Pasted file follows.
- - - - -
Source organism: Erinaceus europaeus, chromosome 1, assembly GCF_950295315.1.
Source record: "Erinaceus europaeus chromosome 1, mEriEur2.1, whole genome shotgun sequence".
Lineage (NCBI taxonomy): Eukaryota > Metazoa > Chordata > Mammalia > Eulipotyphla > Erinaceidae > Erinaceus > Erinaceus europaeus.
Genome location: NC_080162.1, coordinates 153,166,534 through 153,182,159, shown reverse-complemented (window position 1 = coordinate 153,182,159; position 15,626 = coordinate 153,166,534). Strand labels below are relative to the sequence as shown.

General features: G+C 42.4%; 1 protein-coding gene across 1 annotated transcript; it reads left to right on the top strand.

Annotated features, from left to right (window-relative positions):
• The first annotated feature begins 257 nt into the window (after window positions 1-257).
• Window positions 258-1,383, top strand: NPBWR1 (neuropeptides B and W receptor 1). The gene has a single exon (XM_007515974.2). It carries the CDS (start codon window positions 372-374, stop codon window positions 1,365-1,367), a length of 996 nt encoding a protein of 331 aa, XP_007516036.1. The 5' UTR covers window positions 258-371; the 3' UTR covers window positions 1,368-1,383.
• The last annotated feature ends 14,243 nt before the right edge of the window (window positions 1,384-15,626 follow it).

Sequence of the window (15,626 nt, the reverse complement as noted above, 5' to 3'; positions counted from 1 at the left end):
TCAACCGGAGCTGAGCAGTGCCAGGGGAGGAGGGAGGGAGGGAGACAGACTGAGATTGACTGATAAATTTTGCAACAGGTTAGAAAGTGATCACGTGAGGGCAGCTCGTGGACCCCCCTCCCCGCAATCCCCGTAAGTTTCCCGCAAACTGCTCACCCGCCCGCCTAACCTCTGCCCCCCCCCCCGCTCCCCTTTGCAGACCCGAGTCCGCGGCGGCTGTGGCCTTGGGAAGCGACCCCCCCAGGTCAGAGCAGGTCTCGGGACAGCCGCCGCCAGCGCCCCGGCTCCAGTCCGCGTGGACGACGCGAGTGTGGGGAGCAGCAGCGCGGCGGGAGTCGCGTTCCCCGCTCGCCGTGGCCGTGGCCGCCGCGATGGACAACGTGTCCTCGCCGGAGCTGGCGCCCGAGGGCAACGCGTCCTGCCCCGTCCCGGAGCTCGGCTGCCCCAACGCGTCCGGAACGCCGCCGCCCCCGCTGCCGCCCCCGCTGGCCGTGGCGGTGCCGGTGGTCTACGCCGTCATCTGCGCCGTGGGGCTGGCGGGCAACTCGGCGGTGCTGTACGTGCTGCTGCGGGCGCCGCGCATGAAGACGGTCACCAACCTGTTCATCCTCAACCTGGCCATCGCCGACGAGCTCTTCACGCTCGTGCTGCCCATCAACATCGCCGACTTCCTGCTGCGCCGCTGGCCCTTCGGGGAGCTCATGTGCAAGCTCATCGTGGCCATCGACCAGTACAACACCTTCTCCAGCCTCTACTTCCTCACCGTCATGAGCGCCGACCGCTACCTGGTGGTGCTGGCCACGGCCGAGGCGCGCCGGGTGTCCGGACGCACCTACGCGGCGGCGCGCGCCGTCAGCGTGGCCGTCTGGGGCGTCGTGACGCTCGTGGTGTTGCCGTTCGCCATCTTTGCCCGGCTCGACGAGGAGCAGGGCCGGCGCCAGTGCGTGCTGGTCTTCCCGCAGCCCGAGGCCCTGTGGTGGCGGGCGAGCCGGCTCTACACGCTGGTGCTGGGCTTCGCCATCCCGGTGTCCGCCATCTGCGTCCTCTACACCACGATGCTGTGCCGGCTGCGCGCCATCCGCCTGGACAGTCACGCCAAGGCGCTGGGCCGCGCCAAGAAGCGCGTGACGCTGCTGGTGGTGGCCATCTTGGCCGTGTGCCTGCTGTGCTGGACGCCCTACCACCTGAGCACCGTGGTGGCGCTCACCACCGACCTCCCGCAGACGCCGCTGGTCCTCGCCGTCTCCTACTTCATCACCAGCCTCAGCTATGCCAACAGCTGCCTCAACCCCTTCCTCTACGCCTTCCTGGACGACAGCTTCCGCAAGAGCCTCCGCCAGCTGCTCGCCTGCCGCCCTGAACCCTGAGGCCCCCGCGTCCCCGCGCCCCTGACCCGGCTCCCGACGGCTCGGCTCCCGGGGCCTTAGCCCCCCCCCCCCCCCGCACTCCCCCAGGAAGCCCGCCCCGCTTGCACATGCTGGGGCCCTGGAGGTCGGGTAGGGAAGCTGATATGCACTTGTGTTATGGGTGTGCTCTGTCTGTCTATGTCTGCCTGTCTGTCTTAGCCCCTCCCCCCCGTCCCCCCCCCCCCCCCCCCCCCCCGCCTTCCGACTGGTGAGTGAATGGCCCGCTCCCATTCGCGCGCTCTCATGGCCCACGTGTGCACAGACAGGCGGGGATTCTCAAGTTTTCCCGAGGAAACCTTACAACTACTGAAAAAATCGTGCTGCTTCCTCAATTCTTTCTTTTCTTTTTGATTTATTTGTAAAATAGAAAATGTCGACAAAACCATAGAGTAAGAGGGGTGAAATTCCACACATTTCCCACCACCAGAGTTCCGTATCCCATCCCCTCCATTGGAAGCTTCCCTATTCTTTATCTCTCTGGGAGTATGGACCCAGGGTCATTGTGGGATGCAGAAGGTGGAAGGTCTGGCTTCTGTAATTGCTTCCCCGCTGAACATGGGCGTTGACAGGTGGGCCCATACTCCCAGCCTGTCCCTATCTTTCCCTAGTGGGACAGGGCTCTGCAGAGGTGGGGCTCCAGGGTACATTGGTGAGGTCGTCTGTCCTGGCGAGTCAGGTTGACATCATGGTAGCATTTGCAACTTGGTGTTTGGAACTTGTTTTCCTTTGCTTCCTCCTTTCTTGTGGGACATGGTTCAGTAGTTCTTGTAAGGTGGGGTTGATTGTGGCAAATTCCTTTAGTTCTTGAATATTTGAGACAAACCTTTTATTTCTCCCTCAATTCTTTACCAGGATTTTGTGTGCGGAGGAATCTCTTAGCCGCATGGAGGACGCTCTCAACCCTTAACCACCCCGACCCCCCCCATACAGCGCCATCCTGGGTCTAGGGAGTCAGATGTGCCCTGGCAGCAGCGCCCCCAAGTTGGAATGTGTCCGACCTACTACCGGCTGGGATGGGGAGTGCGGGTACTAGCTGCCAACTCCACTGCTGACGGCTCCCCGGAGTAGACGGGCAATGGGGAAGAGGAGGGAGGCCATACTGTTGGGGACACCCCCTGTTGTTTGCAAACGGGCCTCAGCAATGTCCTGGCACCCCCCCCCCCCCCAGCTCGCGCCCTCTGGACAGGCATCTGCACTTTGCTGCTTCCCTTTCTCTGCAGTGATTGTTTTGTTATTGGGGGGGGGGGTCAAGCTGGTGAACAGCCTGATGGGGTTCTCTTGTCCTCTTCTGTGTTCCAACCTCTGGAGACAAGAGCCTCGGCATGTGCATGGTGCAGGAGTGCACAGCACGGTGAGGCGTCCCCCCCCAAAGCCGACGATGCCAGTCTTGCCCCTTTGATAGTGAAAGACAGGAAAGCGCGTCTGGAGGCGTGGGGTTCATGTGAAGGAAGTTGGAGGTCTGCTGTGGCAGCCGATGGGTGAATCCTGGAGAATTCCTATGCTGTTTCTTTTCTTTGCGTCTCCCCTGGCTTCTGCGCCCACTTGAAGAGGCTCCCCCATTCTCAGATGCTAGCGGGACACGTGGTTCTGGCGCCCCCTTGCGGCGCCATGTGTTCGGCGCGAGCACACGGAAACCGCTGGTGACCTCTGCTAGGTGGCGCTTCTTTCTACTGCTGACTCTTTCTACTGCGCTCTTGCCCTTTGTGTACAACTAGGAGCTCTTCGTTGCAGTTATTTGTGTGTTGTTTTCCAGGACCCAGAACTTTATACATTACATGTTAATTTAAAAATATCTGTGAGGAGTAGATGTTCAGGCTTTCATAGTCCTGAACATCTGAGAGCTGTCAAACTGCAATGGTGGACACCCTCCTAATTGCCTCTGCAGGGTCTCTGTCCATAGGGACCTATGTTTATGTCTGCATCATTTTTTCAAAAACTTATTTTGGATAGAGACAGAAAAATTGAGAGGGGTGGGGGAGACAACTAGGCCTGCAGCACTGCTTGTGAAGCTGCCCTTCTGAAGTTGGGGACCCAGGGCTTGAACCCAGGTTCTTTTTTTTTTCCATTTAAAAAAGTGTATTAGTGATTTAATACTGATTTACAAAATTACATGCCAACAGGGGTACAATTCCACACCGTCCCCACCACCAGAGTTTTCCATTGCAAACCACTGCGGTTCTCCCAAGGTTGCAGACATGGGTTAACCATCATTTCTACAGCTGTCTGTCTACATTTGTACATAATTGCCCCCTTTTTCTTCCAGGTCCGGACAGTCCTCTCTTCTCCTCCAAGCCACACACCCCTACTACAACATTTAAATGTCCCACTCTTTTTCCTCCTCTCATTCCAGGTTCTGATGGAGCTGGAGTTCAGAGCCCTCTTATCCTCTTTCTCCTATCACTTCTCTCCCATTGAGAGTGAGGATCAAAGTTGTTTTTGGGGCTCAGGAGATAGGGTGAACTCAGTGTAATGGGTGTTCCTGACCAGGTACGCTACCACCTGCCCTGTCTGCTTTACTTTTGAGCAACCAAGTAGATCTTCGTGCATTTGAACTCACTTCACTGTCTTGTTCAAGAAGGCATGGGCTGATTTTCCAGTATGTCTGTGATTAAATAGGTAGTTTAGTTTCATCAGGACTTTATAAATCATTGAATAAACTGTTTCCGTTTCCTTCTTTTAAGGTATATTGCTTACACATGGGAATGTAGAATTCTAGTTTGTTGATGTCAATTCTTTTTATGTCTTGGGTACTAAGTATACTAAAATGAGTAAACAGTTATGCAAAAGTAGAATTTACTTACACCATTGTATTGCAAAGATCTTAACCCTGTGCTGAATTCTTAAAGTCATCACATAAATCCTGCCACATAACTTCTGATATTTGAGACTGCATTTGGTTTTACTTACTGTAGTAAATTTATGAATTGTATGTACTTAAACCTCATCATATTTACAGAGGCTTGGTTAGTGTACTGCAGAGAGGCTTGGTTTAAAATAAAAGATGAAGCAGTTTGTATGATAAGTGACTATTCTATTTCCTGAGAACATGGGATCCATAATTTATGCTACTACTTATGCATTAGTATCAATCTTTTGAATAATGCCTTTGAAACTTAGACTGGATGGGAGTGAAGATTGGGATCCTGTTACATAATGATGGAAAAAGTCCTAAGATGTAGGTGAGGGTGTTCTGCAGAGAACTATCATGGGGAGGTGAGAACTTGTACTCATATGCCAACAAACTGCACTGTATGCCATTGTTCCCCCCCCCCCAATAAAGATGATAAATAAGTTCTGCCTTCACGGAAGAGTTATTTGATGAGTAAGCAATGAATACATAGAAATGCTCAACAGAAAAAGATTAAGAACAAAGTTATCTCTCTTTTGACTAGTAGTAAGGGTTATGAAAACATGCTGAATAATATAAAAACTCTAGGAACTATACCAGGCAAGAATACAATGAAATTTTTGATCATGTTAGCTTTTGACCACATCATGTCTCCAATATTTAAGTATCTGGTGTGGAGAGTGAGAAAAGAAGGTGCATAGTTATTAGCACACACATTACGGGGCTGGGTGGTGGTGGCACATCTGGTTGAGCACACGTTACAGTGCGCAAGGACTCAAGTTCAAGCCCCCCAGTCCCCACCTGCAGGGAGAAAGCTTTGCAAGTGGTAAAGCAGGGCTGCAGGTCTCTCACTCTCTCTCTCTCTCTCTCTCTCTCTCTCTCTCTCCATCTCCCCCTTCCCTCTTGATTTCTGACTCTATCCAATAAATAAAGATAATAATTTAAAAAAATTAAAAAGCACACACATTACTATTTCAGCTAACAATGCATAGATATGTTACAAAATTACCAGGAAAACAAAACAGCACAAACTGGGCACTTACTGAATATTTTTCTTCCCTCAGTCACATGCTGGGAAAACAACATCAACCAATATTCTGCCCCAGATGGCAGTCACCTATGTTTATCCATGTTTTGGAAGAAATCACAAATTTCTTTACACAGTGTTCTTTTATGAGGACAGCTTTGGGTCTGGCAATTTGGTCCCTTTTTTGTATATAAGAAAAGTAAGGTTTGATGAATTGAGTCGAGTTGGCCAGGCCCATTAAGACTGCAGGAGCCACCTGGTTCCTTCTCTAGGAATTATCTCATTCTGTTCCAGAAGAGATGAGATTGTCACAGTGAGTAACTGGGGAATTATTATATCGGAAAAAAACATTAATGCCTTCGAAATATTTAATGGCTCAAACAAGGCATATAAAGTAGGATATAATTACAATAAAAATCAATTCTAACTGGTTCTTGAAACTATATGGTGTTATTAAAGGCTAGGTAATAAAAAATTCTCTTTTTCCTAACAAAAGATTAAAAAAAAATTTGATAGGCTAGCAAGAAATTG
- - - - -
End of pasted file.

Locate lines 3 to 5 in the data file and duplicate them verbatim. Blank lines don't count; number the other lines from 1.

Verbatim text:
Lineage (NCBI taxonomy): Eukaryota > Metazoa > Chordata > Mammalia > Eulipotyphla > Erinaceidae > Erinaceus > Erinaceus europaeus.
Genome location: NC_080162.1, coordinates 153,166,534 through 153,182,159, shown reverse-complemented (window position 1 = coordinate 153,182,159; position 15,626 = coordinate 153,166,534). Strand labels below are relative to the sequence as shown.

General features: G+C 42.4%; 1 protein-coding gene across 1 annotated transcript; it reads left to right on the top strand.